A consumer watchdog group is threatening to sue McDonald’s fast-food chain, claiming the toys included in Happy Meal deceptively lure children into consuming the food and contribute to childhood obesity.

According to CNN, the Center for Science in the Public Interest announced the potential suit in a letter to McDonald’s and said the fast food company’s toy related promotions violate consumer protection laws in four states and the District of Columbia. The Washington-based consumer advocacy group gave McDonald’s 30 days to comply with a series of requests, including removal of the toys from Happy Meals, before they file the suit.

“McDonald’s is the stranger in the playground handing out candy to children,” the center’s litigation director, Stephen Gardner, said in a statement. “McDonald’s use of toys undercuts parental authority and exploits young children’s developmental immaturity—all this to induce children to prefer foods that may harm their health. It’s a creepy and predatory practice that warrants an injunction.”

But McDonald Vice President of Communications William Whitman said the company has not violated any laws and the restaurant offers more variety than ever in their Happy Meals.

“We are proud of our Happy Meal, which gives our customers wholesome food and toys of the highest quality and safety,” Whitman said in a statement, according to CBS News. “Getting a toy is just one part of a fun, family experience at McDonald’s.”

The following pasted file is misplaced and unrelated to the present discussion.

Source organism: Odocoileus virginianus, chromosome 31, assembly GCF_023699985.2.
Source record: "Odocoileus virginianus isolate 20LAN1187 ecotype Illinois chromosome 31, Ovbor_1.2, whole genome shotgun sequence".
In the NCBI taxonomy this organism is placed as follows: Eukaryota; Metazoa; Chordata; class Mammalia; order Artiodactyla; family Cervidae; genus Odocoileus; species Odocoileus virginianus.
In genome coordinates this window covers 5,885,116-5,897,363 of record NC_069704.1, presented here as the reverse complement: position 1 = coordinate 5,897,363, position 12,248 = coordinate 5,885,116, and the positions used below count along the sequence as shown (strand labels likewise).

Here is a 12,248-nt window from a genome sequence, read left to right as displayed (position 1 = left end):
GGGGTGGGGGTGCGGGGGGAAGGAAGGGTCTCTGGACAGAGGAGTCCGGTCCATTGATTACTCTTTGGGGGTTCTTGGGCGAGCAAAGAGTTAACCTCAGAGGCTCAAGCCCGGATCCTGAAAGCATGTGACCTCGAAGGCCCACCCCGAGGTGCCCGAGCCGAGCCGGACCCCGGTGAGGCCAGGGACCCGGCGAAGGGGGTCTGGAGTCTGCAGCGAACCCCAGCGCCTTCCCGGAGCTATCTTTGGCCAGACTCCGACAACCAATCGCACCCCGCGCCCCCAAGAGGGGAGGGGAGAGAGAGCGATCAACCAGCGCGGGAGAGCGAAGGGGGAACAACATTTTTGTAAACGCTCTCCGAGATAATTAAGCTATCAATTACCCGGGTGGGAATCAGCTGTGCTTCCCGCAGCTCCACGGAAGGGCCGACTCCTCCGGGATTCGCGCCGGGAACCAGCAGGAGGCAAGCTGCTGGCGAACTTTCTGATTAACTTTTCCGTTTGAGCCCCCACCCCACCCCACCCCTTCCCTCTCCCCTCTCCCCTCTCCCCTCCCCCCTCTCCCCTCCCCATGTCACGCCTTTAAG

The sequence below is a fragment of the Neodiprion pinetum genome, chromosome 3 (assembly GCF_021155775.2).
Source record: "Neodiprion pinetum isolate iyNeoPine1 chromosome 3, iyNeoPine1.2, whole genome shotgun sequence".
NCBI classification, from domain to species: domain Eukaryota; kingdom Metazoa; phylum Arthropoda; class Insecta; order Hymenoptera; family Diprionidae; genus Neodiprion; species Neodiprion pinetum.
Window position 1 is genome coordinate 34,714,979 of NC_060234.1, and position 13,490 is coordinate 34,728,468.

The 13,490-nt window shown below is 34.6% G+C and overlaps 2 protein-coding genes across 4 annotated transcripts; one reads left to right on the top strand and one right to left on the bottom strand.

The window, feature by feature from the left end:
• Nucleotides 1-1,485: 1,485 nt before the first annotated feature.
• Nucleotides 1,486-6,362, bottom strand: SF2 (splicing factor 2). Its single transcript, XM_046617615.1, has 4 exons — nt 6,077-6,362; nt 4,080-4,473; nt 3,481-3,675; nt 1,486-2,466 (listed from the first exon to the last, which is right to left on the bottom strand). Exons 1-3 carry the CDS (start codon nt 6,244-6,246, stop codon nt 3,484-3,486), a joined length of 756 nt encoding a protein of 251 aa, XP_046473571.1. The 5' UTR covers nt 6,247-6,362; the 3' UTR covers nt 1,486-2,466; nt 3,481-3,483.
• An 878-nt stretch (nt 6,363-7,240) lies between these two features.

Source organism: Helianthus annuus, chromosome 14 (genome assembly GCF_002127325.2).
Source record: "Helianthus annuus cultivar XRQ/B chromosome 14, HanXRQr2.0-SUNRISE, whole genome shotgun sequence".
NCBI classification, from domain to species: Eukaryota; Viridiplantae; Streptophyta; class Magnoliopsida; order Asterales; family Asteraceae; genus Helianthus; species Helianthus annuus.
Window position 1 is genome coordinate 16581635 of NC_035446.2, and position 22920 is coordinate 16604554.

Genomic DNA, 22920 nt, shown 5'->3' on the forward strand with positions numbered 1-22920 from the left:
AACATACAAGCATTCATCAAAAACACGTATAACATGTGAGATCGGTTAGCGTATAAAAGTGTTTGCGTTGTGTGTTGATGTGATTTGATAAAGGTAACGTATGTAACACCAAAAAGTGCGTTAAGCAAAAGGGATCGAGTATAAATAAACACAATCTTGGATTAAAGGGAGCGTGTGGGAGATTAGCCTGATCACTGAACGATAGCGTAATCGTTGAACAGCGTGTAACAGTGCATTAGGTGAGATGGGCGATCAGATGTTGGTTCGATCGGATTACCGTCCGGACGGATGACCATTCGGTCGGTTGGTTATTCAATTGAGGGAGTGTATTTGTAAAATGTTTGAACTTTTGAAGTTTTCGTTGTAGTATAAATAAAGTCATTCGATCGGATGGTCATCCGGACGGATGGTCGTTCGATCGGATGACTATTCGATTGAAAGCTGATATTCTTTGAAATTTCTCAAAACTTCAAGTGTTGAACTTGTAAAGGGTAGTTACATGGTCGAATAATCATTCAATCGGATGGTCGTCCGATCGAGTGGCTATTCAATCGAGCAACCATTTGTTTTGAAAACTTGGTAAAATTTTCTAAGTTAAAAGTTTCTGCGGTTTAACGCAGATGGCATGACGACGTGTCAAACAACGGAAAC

Still, the advocacy group argued that while the restaurant may offer healthier food options, a study they conducted found that when parents and children order Happy Meals, they are given french fries 93 percent of the time. In addition, the group claims that of the 24 possible Happy Meal combinations that McDonald’s describes on its Web site, all are more than 430 calories, one-third of the daily 1,300-calorie intake recommended for children ages 4 to 8.

“But regardless of the nutritional quality of what’s being sold, the practice of tempting kids with toys is inherently deceptive,” Michael F. Jacobson, the center’s executive director, said in a statement. “I’m sure that industry’s defenders will blame parents for not saying ‘no’ to their children. Parents do bear much of the responsibility, but multi-billion dollar corporations make parents’ job nearly impossible by giving away toys and bombarding kids with slick advertising.”

According to CBS News, the group is hoping its first suit against the restaurant chain will have a similar outcome to their 2006 lawsuit against Kellogg, in which the company agreed to a settlement increasing the nutritional value of the cereals and snacks they market to children.

McDonald’s first came under fire for attributing to obesity and poor health in 2002, when lawyer Samuel Hirsch alleged the restaurant violated New York state’s consumer fraud statutes by deliberately misleading customers into believing their menu items were healthy, according to BBCnews.com.

The case was centered on a group of children who claimed the restaurant contributed to their obesity, diabetes and high blood pressure. The case in the U.S. District Court for the Southern District of New York was thrown out in 2003 by Judge Robert Sweet who ruled the suit failed to “allege sufficiently” that McDonald’s food is addictive.